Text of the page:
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Bugle.

I have three books on the go at the moment: I’m still reading ‘The Age of Absurdity’ by Michael Foley, I’m well into ‘The Road to Little Dribbling’ by Bill Bryson and I’ve recently started ‘Damned’ by Chuck Palahniuk, of ‘Fight Club’ fame. No prizes for guessing which of the three the quote comes from. I’m a big fan of Mr Bryson – Little Dribbling has a mixture of curious facts, lyrical description and curmudgeonly comedy which I’m finding very absorbing. He does repeat himself a little – he often expresses a fondness for our path network for example, but I’m ready to forgive him that.

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Kent Estuary from The Knott.

I’m enjoying ‘Damned’, but probably shouldn’t have read another humorous book so hard on the heels of ‘A Pelican at Blandings’ and ‘Service with a Smile’. Palahniuk is witty, but he’s not Wodehouse.

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Lakeland Fells from the Knott.

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Whitbarrow Scar. The tree on the right is a Lancashire Whitebeam…

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…with silvery leaves.

Later, I defied the lockdown to go out a second time and walk  to the end of the lane, about 260 yards perhaps…

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….the evening light was lighting the church and the stratus (?)…

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I think my eyes were functioning okay.

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Two unlikely covers today. First up, Baby Charles’ cover of The Arctic Monkey’s ‘I Bet You Look Good on the Dancefloor’.

And then World Domination Enterprises’ decidedly lo-fi, noise-fest cover of Lipps Inc’s ‘Funkytown’

It was either this or their classic ‘Asbestos Lead Asbestos’. Terrific live band. (In the 80s: I have no idea what they are up to now!)

Perfect?

A Man Of No Convictions

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We imagine that as soon as we are thrown out of our customary ruts all is over, but it is only then that the new and the good begins. While there is life there is happiness. There is a great deal, a great deal before us.

This is Pierre, in ‘War and Piece’ talking about his incarceration following the sack of Moscow. Seemed apposite somehow.

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Arnside Knott from near Know Point. I’d walked across the sands from Park Point – something I’d been thinking of doing for a few days beforehand.

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Female chaffinch.

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Roe Deer Buck in Eaves Wood – one of a pair I encountered.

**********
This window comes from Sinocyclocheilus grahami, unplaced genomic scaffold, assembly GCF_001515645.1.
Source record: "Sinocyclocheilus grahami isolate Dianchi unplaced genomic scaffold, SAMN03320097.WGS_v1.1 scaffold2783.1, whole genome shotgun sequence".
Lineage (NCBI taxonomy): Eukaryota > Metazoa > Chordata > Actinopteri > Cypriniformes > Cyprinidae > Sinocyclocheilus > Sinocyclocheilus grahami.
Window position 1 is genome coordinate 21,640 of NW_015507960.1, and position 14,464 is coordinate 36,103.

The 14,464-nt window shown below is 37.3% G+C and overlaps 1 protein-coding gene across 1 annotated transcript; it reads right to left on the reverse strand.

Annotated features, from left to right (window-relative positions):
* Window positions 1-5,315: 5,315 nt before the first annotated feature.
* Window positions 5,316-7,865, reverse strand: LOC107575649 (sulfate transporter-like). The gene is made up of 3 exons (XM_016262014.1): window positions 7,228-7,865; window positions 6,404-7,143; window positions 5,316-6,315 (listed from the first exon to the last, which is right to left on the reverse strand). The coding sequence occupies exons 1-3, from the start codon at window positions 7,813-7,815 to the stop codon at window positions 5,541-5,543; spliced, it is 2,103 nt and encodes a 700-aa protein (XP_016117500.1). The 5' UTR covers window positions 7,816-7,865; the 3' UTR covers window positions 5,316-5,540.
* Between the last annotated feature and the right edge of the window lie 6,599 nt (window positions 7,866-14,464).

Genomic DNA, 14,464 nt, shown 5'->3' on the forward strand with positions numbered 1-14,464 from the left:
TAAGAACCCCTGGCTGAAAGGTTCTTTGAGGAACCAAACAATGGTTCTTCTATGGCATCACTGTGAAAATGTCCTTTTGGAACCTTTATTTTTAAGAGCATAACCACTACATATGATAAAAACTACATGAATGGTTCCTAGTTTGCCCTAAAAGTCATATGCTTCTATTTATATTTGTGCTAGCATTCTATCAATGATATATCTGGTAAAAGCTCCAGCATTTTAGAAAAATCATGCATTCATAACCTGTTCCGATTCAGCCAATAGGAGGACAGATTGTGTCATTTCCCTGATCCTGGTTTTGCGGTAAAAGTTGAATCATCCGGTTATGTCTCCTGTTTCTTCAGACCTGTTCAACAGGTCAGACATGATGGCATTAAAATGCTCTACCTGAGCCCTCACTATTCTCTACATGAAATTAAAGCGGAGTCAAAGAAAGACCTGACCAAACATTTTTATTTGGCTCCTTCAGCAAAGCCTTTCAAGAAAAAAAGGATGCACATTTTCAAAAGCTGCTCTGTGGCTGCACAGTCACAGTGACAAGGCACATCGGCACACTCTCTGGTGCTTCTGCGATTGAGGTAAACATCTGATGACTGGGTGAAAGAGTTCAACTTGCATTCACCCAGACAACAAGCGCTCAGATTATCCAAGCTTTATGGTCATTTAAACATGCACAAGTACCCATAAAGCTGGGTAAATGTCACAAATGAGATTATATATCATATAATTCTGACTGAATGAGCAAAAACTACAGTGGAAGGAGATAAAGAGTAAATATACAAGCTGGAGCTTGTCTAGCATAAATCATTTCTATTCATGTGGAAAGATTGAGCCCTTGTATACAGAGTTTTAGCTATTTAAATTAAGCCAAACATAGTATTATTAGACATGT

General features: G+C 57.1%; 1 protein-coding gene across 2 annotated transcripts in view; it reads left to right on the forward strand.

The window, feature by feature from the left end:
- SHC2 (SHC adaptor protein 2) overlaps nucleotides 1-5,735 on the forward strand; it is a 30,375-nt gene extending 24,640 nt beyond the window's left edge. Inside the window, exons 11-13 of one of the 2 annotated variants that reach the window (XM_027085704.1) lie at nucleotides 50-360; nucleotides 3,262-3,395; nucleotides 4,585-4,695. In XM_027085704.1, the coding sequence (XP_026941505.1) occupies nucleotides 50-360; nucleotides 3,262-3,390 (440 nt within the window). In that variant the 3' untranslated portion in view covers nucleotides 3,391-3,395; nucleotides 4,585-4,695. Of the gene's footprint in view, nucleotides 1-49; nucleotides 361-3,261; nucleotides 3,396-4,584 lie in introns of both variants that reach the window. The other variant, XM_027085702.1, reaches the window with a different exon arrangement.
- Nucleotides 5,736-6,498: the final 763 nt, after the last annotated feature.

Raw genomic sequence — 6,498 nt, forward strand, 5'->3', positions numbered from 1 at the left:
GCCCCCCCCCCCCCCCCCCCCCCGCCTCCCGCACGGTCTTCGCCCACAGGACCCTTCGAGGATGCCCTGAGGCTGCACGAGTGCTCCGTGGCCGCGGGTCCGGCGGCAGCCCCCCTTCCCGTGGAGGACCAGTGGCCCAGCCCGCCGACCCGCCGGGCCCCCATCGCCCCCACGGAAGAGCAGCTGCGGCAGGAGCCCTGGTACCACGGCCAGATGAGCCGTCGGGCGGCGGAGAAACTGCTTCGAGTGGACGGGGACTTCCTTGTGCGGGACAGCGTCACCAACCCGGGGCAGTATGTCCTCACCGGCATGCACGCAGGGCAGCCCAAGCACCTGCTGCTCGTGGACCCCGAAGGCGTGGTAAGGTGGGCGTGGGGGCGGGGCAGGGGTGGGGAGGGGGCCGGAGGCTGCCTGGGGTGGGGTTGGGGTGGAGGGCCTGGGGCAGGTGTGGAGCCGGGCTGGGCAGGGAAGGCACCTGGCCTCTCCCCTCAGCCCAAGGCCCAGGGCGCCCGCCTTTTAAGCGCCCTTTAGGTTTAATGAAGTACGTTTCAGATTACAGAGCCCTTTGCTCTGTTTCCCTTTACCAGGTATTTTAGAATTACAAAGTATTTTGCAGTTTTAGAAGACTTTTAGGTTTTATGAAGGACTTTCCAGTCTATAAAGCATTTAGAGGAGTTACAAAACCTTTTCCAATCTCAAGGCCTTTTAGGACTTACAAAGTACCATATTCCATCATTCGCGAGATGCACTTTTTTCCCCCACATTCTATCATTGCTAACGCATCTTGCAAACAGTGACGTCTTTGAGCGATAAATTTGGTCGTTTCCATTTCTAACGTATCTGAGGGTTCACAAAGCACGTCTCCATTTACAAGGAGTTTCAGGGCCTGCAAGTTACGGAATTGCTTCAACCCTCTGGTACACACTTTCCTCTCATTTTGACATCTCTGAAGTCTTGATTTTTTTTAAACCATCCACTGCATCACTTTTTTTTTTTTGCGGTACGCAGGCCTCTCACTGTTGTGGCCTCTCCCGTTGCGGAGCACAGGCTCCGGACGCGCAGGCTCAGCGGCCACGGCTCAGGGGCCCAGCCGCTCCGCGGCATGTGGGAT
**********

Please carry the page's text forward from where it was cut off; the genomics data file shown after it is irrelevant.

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Late sun on Silverdale and the Bowland hills.

A man of no convictions, no habits, no traditions, no name…emerges – by what seems the strangest freak of chance – from among all the seething parties…is borne forward to a prominent position. The incompetence of his colleagues, the weakness and inanity of his rivals, the frankness of his falsehoods and his brilliant and self-confident mediocrity raise him…his childish insolence and conceit secure him …glory. He more than once finds himself on the brink of disaster and each time is saved in some unexpected manner.

He has no plan of any kind; he is afraid of everything; but the parties hold out their hands to him and insist on his participation.

He alone, his insane self-adulation, his insolence in crime and frankness in lying – he alone can justify what has to be done.

He is needed for the place that awaits him and so, almost apart from his own volition and in spite of his indecision, his lack of plan and all the blunders he makes, he is drawn into a conspiracy that aims at seizing power, and the conspiracy is crowned with success.

Do you have a clear picture? Can you guess who the passage describes? Yes – you have it – it’s Napoleon. In Tolstoy’s words. I’ve edited out all of the specific references to times and places which would give the game away. I can’t help thinking that this might fit quite a few leaders past and present. There’s a great deal more of this in ‘War and Peace’; I think it’s fair to say that Tolstoy did not hold Napoleon in high regard.


A Man Of No Convictions

Exhale.

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I think that this is a female orang-tip, but white butterflies are almost as tricky little brown birds. (Not as awkward as yellow dandelion like flowers however!)